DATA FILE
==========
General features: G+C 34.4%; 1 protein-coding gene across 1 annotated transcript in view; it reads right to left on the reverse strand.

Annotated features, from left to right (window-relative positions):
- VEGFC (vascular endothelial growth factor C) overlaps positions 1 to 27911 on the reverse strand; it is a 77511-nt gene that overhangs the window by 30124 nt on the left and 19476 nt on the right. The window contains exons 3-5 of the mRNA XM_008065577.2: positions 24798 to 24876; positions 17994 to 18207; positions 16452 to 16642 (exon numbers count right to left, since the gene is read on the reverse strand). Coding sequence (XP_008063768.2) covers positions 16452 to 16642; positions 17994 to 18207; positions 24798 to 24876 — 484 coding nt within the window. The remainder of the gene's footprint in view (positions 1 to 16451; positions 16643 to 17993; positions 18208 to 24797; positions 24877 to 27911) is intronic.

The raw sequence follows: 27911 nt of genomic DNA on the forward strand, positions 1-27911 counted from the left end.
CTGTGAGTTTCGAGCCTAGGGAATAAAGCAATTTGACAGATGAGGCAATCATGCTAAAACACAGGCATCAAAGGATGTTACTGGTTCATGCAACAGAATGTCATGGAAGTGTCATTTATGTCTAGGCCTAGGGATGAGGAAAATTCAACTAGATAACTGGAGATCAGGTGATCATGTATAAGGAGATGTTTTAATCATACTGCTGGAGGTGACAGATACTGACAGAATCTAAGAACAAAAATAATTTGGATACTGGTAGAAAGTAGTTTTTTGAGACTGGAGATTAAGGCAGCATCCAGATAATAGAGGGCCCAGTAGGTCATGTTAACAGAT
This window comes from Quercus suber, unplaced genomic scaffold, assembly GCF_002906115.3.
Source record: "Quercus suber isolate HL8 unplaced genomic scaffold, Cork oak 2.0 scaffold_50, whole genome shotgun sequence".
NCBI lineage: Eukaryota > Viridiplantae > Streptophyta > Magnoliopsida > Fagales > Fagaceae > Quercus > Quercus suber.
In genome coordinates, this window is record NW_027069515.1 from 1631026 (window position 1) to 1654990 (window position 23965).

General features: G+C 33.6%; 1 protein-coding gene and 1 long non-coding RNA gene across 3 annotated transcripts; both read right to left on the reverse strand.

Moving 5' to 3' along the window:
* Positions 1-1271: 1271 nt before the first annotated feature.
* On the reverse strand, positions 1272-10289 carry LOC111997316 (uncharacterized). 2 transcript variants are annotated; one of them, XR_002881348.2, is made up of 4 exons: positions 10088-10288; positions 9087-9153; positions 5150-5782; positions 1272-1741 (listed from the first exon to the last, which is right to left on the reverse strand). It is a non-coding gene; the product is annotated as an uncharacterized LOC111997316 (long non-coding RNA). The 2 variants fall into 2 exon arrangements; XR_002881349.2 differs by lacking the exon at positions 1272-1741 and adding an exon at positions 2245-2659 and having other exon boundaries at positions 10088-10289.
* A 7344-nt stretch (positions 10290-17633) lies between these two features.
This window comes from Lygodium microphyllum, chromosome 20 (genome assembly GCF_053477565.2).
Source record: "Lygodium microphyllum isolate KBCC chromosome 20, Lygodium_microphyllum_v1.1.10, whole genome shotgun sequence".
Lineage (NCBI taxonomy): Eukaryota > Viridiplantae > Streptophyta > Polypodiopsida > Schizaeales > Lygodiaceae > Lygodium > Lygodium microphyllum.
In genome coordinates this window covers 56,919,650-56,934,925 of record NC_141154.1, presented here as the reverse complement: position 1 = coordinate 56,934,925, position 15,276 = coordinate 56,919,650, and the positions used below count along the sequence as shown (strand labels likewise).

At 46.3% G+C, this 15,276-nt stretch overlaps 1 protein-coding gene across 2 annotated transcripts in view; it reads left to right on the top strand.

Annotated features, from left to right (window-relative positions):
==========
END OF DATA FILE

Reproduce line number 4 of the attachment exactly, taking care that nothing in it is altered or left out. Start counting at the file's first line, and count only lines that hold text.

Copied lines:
The raw sequence follows: 27911 nt of genomic DNA on the forward strand, positions 1-27911 counted from the left end.